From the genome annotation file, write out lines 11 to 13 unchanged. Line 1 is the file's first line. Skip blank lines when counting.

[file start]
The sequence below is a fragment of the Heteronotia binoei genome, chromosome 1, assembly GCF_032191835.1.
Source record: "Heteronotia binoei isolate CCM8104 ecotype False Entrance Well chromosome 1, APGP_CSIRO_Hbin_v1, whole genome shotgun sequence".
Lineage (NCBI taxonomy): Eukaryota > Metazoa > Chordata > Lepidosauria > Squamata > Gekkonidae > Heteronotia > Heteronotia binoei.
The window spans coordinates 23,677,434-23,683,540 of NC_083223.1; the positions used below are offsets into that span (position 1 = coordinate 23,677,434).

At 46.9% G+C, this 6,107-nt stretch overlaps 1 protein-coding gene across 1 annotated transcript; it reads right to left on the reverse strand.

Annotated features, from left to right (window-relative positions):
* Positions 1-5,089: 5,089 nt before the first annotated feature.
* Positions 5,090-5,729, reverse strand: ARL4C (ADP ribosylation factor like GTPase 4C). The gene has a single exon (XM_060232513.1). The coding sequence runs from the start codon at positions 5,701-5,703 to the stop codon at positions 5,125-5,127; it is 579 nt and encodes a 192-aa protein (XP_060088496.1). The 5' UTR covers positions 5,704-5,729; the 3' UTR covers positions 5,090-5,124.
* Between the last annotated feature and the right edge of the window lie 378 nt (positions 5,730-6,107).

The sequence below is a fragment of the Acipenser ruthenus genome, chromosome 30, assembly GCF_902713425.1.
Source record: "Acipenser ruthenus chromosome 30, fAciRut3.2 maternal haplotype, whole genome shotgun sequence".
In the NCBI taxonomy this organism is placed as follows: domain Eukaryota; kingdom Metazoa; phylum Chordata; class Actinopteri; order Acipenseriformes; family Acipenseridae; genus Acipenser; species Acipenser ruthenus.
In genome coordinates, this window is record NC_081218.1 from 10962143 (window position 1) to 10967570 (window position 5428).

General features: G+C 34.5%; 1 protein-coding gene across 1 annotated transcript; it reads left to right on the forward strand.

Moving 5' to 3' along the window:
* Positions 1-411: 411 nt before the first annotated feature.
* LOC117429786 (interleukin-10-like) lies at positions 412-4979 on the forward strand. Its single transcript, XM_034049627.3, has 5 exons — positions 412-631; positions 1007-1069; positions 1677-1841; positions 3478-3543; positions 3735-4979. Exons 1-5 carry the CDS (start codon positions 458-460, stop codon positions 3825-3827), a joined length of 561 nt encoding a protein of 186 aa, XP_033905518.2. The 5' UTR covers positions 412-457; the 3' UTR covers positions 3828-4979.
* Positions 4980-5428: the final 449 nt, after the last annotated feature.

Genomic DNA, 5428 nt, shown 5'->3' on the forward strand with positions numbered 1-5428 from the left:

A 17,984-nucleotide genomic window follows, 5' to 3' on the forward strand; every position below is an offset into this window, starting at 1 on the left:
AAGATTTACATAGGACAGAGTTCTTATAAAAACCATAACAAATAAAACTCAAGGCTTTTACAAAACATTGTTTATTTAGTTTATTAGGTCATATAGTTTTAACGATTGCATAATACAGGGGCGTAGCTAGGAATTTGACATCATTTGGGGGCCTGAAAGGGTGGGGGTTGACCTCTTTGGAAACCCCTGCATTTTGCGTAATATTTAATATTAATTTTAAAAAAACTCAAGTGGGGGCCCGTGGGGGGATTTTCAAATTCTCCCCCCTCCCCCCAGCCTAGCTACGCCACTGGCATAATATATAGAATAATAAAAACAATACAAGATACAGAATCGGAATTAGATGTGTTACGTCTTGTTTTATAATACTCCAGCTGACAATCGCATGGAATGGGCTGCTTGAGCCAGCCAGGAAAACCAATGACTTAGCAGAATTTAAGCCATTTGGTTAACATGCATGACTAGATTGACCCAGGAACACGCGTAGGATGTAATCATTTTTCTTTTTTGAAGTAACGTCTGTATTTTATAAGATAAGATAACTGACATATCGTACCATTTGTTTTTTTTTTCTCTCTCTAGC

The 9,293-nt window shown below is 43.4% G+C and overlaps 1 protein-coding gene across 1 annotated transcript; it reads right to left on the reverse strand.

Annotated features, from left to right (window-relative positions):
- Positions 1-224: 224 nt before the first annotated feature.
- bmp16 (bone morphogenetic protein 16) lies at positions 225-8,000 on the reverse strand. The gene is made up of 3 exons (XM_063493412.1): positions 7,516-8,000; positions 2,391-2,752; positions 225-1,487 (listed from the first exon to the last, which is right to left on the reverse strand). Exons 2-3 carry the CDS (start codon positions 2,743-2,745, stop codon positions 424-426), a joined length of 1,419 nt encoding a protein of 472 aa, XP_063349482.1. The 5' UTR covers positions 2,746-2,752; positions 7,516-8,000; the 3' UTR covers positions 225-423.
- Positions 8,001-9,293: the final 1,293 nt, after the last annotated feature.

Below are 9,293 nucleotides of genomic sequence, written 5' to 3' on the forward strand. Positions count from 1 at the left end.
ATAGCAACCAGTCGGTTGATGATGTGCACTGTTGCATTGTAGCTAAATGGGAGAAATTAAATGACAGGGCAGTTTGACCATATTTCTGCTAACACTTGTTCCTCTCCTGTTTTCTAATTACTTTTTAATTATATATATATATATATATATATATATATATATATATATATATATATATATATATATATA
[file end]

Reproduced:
Source record: "Acipenser ruthenus chromosome 30, fAciRut3.2 maternal haplotype, whole genome shotgun sequence".
In the NCBI taxonomy this organism is placed as follows: domain Eukaryota; kingdom Metazoa; phylum Chordata; class Actinopteri; order Acipenseriformes; family Acipenseridae; genus Acipenser; species Acipenser ruthenus.
In genome coordinates, this window is record NC_081218.1 from 10962143 (window position 1) to 10967570 (window position 5428).